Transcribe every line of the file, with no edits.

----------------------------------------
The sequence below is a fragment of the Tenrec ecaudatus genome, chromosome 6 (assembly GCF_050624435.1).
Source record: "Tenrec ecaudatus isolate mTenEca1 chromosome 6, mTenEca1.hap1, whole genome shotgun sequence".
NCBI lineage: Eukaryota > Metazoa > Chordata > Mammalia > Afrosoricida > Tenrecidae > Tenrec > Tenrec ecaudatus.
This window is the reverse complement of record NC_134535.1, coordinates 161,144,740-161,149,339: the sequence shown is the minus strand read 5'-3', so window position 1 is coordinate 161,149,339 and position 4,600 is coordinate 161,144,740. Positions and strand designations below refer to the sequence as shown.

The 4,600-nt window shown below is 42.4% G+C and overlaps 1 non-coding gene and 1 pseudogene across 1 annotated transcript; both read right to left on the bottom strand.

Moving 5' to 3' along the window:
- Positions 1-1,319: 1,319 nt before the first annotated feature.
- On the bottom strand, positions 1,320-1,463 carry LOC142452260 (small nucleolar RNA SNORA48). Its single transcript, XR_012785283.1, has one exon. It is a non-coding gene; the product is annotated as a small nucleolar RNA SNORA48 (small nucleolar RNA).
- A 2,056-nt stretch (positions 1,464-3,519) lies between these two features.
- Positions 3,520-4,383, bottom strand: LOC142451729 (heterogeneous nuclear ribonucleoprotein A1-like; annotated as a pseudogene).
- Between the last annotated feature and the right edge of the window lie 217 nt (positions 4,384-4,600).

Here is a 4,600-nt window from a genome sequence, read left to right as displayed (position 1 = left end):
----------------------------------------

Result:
The sequence below is a fragment of the Tenrec ecaudatus genome, chromosome 6 (assembly GCF_050624435.1).
Source record: "Tenrec ecaudatus isolate mTenEca1 chromosome 6, mTenEca1.hap1, whole genome shotgun sequence".
NCBI lineage: Eukaryota > Metazoa > Chordata > Mammalia > Afrosoricida > Tenrecidae > Tenrec > Tenrec ecaudatus.
This window is the reverse complement of record NC_134535.1, coordinates 161,144,740-161,149,339: the sequence shown is the minus strand read 5'-3', so window position 1 is coordinate 161,149,339 and position 4,600 is coordinate 161,144,740. Positions and strand designations below refer to the sequence as shown.

The 4,600-nt window shown below is 42.4% G+C and overlaps 1 non-coding gene and 1 pseudogene across 1 annotated transcript; both read right to left on the bottom strand.

Moving 5' to 3' along the window:
- Positions 1-1,319: 1,319 nt before the first annotated feature.
- On the bottom strand, positions 1,320-1,463 carry LOC142452260 (small nucleolar RNA SNORA48). Its single transcript, XR_012785283.1, has one exon. It is a non-coding gene; the product is annotated as a small nucleolar RNA SNORA48 (small nucleolar RNA).
- A 2,056-nt stretch (positions 1,464-3,519) lies between these two features.
- Positions 3,520-4,383, bottom strand: LOC142451729 (heterogeneous nuclear ribonucleoprotein A1-like; annotated as a pseudogene).
- Between the last annotated feature and the right edge of the window lie 217 nt (positions 4,384-4,600).

Here is a 4,600-nt window from a genome sequence, read left to right as displayed (position 1 = left end):